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By Kelly Mitchell
On Tuesday, President-elect Donald Trump officially nominated Exxon Chairman and CEO Rex Tillerson for Secretary of State, confirming a widespread leak from over the weekend. In response, everyone from preschool teachers to oil industry shill (and Senator, I guess) Marco Rubio are voicing their concerns.
It's easy to see this as the final merger between oil and state, the end of climate action and proof of the unstoppable power of oil titans. And let's be honest—if confirmed, Tillerson would be terrible. Exxon's decades of deception has locked humanity into some degree of unavoidable climate impacts. Trump rewarded that behavior with the keys to U.S. foreign policy.
But Tillerson's nomination reveals another important story: The oil industry is really desperate.
Clean energy is booming and oil reserves are increasingly at risk of becoming stranded, which means tanking stocks and fleeing investors for companies like Exxon. At the same time, local and national opposition to oil and gas infrastructure—like the Dakota Access Pipeline movement—is winning, reminding us how deeply unpopular these companies are.
Exxon has responded with millions of dollars in slick advertising under its "Energy Lives Here" campaign. These ads depict Exxon's innovative technology and responsible commitment to reducing pollution, with soundbites from hip engineers and scientists. Forget those oily birds … Exxon is cool now, kids!
In reality, Exxon is relying on partnerships with unscrupulous, authoritarian regimes to stay afloat. Some of Exxon's biggest oil holdings are in the Russian Arctic, where Tillerson has partnered with Rosneft CEO Igor Sechin—a man the local media refer to as Darth Vader—on joint drilling ventures. In fact, Tillerson's climb up the corporate ladder was likely fueled by his close business relationships in Russia.
U.S. sanctions against Russia have already cost Exxon more than $1 billion. Perhaps as a small consolation prize, Tillerson can bask in his "Order of Friendship" award from Vladimir Putin.
In short, Exxon needs the power of the U.S. State Department to make its business model work.
Tillerson and his industry friends need significant influence over U.S. foreign policy to stay viable. That's terrible business!
You don't see Apple CEO Tim Cook, for example, vying to be Secretary of State. He doesn't need to because people actually want iPhones. In fact, in the weeks following Trump's electoral college victory, successful American companies have stated their commitment to climate action with or without Trump—because they don't need him in their pocket to stay afloat.
Trump is continuing to show that there is no Republican establishment dream he won't fulfill. His appointments are a who's who of DC insiders and billionaire corporate CEOs. With Tillerson set to go through the confirmation process—which should involve grilling from the Senate and considerable pressure from activists like you—we'll see the oil industry's true colors.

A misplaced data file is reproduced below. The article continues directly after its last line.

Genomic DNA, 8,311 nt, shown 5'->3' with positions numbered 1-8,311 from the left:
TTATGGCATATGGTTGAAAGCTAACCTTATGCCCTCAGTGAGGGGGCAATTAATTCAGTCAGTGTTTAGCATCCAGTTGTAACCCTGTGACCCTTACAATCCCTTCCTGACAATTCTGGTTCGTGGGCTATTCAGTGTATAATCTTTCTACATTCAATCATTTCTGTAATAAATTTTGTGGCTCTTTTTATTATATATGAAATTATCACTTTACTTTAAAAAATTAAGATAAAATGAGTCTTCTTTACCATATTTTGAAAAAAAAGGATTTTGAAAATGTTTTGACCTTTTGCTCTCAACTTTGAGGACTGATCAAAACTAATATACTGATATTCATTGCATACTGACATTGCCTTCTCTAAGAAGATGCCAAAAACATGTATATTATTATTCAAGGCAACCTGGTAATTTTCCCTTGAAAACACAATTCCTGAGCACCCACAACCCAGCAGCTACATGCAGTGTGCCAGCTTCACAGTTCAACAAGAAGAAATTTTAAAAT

Tillerson knows that renewable energy is wildly popular across every demographic and political affiliation. He knows it's becoming the cheapest, most effective way to power communities and create economic opportunity. And that's why he's joining forces with the Trump administration—to squash progress and keep his oligarch buddies rich.
The oil industry is finally throwing all its chips on the table in an attempt to seem too big to take down. We're not fooled. Let's see this for what it truly is—the last breath of a dying industry that would drown the world to stay afloat.
Which means we're only one epic battle away from victory. Join the fight! Tell the Senate to block Tillerson's nomination and keep Exxon out of the White House.
EcoWatch Daily Newsletter
By Dipika Kadaba
We've known for more than 50 years that smoking cigarettes comes with health hazards, but it turns out those discarded butts are harmful for the environment, too. Filtered cigarette butts, although small, contain dozens of chemicals, including arsenic and benzene. These toxins can leach into the ground or water, creating a potentially deadly situation for nearby birds, fish and other wildlife.
By Wenonah Hauter
Five years ago this week, an emergency manager appointed by then-Michigan Gov. Rick Snyder made the devastating decision to save money by switching Flint's water supply over from Detroit's water system to the Flint River. Seen as a temporary fix, the new water supply was not properly treated. High levels of lead leached from the old pipes, poisoning a generation of Flint's children, and bacteria responsible for an outbreak of Legionnaires' Disease killed more than a dozen residents.
Did you know that more than a third of food is wasted or thrown away every year? And that only 25 percent of it would be enough to feed the 795 million undernourished people in the world? That's why today is Stop Food Waste Day, a chance to reflect on what you can do to waste less of the food you buy.
When Paris's Notre Dame caught fire on April 15, the flames threatened more than eight centuries of culture and history. The fire evoked shock, horror and grief worldwide. While the cathedral burned, French President Emmanuel Macron expressed determination to rebuild what the French regard as a sacred site.